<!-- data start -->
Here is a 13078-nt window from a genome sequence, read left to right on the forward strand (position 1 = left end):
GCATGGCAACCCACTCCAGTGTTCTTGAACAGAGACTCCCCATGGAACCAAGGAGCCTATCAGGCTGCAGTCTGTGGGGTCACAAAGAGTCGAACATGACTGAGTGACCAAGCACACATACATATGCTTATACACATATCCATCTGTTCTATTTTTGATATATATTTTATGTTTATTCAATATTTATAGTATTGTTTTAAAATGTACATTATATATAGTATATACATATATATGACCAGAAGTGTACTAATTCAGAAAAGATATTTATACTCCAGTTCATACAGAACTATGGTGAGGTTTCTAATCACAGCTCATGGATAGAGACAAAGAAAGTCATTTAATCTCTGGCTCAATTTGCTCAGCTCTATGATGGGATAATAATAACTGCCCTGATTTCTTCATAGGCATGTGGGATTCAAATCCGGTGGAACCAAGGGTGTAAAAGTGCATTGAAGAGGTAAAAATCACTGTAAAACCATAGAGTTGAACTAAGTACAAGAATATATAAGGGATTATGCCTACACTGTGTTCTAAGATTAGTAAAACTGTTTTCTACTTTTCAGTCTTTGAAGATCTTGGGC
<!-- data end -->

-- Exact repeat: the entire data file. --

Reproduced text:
Here is a 13078-nt window from a genome sequence, read left to right on the forward strand (position 1 = left end):
GCATGGCAACCCACTCCAGTGTTCTTGAACAGAGACTCCCCATGGAACCAAGGAGCCTATCAGGCTGCAGTCTGTGGGGTCACAAAGAGTCGAACATGACTGAGTGACCAAGCACACATACATATGCTTATACACATATCCATCTGTTCTATTTTTGATATATATTTTATGTTTATTCAATATTTATAGTATTGTTTTAAAATGTACATTATATATAGTATATACATATATATGACCAGAAGTGTACTAATTCAGAAAAGATATTTATACTCCAGTTCATACAGAACTATGGTGAGGTTTCTAATCACAGCTCATGGATAGAGACAAAGAAAGTCATTTAATCTCTGGCTCAATTTGCTCAGCTCTATGATGGGATAATAATAACTGCCCTGATTTCTTCATAGGCATGTGGGATTCAAATCCGGTGGAACCAAGGGTGTAAAAGTGCATTGAAGAGGTAAAAATCACTGTAAAACCATAGAGTTGAACTAAGTACAAGAATATATAAGGGATTATGCCTACACTGTGTTCTAAGATTAGTAAAACTGTTTTCTACTTTTCAGTCTTTGAAGATCTTGGGC